EAST RUTHERFORD, N.J. - The Giants have always wanted to strike a long-term deal with Odell Beckham, and they've always understood the cost will be incredibly expensive. There's no way around that with the man who almost certainly will be the highest-paid receiver in the league.
But can the Giants really afford to give Beckham a five-year deal worth $90 million or more, with perhaps as much as $60 million guaranteed? And how much will that hurt them under the salary cap, both now and in future years?
"It could be a little complicated, but it's definitely workable," one NFL agent told SNY. "Teams can always find room under the salary cap if they really want to. And the salary cap is always going up."
That last part is very true, and perhaps key to adding any long-term contract - even one like the monster deal Beckham is expected to get. The NFL salary cap in 2011, the first year of the current collective bargaining agreement, was $120 million. This year it's $177.2 million - an increase in seven years of nearly 50%. The cap is up 6% ($10.2 million) just in the last year. It figures to be around $190 million in 2019 and top the $200 million barrier in 2020.
That alone will create the room the Giants need for Beckham in the future, and so they can conduct their other business (like doing the same with safety Landon Collins who is in the final year of his deal). But there are other factors they'll have to consider, too. After all, Beckham's deal will likely include a year or two where his cap hit is around $20 million.
That's a lot. But based on interviews with several NFL agents, it shouldn't be a big problem. Here are some of the reasons why a Beckham mega-deal will turn out to be more affordable in the long run than it seems.
It would actually help with the cap this year. Beckham is currently scheduled to make $8.459 million this year, which is also his current cap hit. But with a new deal they could lower his salary to under $1 million, which he'd accept because he'd also get a huge signing bonus, maybe $20-30 million. Since the signing bonus gets pro-rated over the life of the deal for cap purposes, they could actually create maybe $2 million in cap space, maybe more. And that's big, because right now the Giants only have a league-low $803,931 in cap room available - which won't be enough to get them through the season.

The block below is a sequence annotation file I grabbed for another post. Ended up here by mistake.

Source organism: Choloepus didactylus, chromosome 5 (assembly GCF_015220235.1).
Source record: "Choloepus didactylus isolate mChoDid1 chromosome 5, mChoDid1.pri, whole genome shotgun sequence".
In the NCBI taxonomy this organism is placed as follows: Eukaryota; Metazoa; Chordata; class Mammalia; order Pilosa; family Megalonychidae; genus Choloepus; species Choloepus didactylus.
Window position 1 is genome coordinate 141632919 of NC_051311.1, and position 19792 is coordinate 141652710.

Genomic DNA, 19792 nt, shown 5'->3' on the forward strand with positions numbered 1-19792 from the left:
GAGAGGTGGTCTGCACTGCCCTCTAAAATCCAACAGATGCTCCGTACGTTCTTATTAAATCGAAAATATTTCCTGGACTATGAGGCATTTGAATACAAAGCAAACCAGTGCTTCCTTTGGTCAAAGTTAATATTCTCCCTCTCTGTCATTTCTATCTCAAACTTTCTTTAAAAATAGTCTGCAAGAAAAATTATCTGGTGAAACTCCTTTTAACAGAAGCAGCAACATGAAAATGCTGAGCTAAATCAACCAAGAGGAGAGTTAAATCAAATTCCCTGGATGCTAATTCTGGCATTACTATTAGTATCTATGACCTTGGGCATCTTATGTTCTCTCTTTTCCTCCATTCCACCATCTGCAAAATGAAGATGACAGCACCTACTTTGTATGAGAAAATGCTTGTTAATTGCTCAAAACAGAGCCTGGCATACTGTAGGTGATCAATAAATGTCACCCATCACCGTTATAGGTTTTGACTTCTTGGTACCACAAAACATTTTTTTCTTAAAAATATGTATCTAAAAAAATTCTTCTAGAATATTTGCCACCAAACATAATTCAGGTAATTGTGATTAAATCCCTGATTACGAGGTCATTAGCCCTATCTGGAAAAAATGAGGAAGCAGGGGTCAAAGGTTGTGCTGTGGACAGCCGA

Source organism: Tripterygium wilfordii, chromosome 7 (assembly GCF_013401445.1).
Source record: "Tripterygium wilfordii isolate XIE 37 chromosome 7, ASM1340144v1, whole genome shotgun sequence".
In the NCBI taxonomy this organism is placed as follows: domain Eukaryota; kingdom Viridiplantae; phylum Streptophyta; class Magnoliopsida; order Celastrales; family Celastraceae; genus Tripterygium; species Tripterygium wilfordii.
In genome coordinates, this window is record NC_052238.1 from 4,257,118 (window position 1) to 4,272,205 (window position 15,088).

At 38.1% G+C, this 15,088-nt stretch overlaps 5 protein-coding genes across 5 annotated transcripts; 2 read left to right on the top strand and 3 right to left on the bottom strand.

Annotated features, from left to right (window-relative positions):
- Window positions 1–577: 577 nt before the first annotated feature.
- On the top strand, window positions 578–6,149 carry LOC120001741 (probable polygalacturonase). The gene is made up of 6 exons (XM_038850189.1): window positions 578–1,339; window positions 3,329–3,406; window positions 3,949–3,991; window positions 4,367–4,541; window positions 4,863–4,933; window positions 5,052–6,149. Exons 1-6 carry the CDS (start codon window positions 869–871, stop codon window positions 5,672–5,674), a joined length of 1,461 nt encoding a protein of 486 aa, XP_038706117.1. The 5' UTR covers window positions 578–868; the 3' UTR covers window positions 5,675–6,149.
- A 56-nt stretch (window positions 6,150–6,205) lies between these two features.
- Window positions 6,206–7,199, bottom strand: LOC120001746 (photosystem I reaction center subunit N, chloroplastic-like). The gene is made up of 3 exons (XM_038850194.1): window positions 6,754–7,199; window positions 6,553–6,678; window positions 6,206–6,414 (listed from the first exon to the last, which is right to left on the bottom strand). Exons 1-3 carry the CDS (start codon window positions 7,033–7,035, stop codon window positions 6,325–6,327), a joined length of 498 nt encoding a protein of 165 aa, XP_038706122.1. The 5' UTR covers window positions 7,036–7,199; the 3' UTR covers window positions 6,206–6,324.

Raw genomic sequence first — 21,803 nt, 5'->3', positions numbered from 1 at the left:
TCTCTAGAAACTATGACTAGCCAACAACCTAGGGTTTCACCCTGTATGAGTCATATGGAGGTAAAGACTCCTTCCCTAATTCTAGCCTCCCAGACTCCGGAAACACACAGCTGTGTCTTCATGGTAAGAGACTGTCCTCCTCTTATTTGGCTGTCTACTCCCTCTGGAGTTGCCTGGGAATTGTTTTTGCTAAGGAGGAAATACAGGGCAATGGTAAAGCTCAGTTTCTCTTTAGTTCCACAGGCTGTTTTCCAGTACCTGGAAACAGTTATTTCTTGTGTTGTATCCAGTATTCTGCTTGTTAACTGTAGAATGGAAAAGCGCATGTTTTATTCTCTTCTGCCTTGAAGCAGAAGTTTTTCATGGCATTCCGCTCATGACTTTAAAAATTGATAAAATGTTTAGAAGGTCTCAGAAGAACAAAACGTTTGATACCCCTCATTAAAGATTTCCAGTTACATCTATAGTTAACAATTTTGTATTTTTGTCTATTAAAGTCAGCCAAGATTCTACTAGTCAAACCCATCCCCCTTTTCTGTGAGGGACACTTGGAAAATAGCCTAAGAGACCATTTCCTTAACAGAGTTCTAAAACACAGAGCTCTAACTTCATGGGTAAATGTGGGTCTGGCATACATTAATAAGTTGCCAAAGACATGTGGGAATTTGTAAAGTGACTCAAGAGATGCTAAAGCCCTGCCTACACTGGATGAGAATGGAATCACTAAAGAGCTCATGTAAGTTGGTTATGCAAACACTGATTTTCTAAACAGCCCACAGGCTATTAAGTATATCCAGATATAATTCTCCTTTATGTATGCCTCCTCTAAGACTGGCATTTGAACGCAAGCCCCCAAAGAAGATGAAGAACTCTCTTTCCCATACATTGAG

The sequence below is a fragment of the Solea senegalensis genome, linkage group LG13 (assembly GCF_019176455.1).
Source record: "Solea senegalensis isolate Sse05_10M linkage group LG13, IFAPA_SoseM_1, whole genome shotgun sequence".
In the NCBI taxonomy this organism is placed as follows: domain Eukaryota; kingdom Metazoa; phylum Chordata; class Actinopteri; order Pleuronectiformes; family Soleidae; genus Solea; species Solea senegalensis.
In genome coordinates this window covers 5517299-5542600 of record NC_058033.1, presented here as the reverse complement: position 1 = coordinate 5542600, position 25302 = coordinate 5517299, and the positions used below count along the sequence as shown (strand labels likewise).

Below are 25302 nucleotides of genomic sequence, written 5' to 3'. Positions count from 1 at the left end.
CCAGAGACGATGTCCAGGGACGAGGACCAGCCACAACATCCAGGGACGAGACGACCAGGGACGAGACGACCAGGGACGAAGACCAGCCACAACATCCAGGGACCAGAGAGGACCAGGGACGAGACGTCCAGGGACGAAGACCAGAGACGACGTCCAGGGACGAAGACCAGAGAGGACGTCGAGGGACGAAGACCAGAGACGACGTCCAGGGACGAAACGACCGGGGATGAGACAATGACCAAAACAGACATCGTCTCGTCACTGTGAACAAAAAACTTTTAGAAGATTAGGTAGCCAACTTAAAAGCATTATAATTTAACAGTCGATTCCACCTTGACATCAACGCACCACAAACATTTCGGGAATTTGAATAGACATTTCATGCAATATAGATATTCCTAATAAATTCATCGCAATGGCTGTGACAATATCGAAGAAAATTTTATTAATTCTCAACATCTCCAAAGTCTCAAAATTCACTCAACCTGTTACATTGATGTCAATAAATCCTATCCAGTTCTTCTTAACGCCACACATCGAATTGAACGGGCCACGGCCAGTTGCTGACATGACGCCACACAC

The Giants have some cap room in future years, and plenty of ability to create more. They are currently projected to have $30.4 million in cap space in 2019, according to Overthecap.com, though that's with only 45 players under contract. They also project to have $70 million in 2020, but with only 29 players under contract. Those are very early numbers, obviously, and will change, but it shows they have some room to maneuver.
Also, they have several expensive players who are not likely to still be on the books in those seasons. Depending on how they play this year, CB Janoris Jenkins, LB Olivier Vernon and DT Damon Harrison could all be cap casualties in either of those years. Cutting Jenkins alone, for example, would add $9.25 million in cap space in 2019 and $13.25 million in 2020. Cutting Vernon would add $11.5 million and $19.5 million. Harrison is not as expensive, but cutting him in 2020 would save $9.25 million.
That's not to say the Giants will cut any of them, but the option is there. Oh, and there's one more …
Eli Manning's massive contract ends after the 2019 season. The Giants' highest-paid player is due to count for $23.2 million against the 2019 cap, and then that's it. And with Davis Webb signed through 2020, the earliest the Giants will have to worry about committing big money to a quarterback again is 2021 (or 2022 if Kyle Lauletta turns out to be Manning's successor).
There's also another option one agent brought up. Eli Manning will be 39 when his contract expires. What if Webb or Lauletta aren't ready and Manning is playing well? Conceivably the Giants could give him a short-term extension so he could play one more season (or maybe two). That complicates things, but it would give the Giants a chance to restructure his deal and lower his salary cap number in 2019.
The bottom line: Even if Beckham gets what he wants - and that's believed to be a $100 million over five years - it shouldn't drastically affect what the Giants do in the future. They may have some tough decisions to make, but as players get older and nearer to the end of their contracts, they were going to have to make those decisions anyway. It would actually be more restrictive for the Giants if they were forced to use the franchise tag on Beckham in 2019 - at a cost of somewhere between $17-20 million, depending on whether they used the exclusive or non-exclusive tag. So a lucrative, long-term contract structured the right way, would actually be beneficial for the Giants - as long as Beckham remains the great player he's been so far in his career.